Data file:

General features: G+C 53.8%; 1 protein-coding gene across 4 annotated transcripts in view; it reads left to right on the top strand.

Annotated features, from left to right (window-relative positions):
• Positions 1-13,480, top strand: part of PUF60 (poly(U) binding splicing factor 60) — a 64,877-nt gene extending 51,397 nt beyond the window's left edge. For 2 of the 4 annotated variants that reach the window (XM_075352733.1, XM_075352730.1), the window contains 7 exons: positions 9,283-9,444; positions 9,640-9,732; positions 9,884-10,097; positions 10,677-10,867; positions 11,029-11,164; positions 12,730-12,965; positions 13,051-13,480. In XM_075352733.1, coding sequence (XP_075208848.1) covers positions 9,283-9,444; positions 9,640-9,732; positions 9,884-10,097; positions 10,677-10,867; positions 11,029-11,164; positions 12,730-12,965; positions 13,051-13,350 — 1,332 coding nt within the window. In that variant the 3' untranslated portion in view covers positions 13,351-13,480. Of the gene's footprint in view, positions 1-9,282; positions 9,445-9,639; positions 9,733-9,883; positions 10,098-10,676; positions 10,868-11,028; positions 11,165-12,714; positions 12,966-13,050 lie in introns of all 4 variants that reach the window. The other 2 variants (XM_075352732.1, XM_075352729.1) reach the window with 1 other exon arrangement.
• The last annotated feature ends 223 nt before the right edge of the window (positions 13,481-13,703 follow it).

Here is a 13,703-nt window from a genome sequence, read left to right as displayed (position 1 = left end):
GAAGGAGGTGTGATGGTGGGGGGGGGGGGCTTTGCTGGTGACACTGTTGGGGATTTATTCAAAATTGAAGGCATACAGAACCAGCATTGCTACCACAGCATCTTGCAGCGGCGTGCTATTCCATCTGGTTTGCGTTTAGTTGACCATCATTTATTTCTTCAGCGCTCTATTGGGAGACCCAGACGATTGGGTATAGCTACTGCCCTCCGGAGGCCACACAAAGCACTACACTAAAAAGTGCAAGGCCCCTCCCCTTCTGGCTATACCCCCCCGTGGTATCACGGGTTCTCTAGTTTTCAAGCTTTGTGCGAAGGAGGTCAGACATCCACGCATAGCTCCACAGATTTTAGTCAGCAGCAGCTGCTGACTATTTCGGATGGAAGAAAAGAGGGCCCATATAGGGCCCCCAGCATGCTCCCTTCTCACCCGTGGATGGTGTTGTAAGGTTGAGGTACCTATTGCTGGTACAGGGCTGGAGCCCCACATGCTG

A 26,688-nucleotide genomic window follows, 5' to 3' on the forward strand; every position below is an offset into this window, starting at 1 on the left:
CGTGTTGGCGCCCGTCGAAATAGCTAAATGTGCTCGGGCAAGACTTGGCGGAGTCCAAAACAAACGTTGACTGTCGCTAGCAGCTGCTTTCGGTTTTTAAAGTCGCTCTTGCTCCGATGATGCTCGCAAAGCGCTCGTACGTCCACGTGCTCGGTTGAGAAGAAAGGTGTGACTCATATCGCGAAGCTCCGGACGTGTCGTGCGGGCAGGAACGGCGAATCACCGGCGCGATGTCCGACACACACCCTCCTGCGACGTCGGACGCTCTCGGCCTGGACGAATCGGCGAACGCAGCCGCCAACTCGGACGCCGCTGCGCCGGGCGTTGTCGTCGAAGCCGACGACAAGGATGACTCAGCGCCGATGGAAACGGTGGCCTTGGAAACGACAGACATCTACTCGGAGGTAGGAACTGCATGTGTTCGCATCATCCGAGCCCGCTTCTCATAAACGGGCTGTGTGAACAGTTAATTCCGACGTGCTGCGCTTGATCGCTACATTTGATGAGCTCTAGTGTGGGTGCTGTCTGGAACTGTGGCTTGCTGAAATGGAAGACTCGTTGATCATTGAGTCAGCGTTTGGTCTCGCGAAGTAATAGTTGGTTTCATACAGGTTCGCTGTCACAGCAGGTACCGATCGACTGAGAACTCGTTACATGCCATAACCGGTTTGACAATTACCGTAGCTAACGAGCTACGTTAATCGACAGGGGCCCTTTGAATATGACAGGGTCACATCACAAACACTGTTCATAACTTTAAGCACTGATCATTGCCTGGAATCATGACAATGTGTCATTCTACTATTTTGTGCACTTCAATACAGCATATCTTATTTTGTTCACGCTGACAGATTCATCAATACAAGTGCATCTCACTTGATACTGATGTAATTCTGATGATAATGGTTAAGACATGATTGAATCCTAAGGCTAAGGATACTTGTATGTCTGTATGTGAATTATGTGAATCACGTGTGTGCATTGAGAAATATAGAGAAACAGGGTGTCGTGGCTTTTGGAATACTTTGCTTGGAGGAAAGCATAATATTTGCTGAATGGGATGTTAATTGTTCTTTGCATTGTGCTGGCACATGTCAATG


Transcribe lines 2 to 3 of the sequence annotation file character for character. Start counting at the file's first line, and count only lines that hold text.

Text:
Annotated features, from left to right (window-relative positions):
• Positions 1-13,480, top strand: part of PUF60 (poly(U) binding splicing factor 60) — a 64,877-nt gene extending 51,397 nt beyond the window's left edge. For 2 of the 4 annotated variants that reach the window (XM_075352733.1, XM_075352730.1), the window contains 7 exons: positions 9,283-9,444; positions 9,640-9,732; positions 9,884-10,097; positions 10,677-10,867; positions 11,029-11,164; positions 12,730-12,965; positions 13,051-13,480. In XM_075352733.1, coding sequence (XP_075208848.1) covers positions 9,283-9,444; positions 9,640-9,732; positions 9,884-10,097; positions 10,677-10,867; positions 11,029-11,164; positions 12,730-12,965; positions 13,051-13,350 — 1,332 coding nt within the window. In that variant the 3' untranslated portion in view covers positions 13,351-13,480. Of the gene's footprint in view, positions 1-9,282; positions 9,445-9,639; positions 9,733-9,883; positions 10,098-10,676; positions 10,868-11,028; positions 11,165-12,714; positions 12,966-13,050 lie in introns of all 4 variants that reach the window. The other 2 variants (XM_075352732.1, XM_075352729.1) reach the window with 1 other exon arrangement.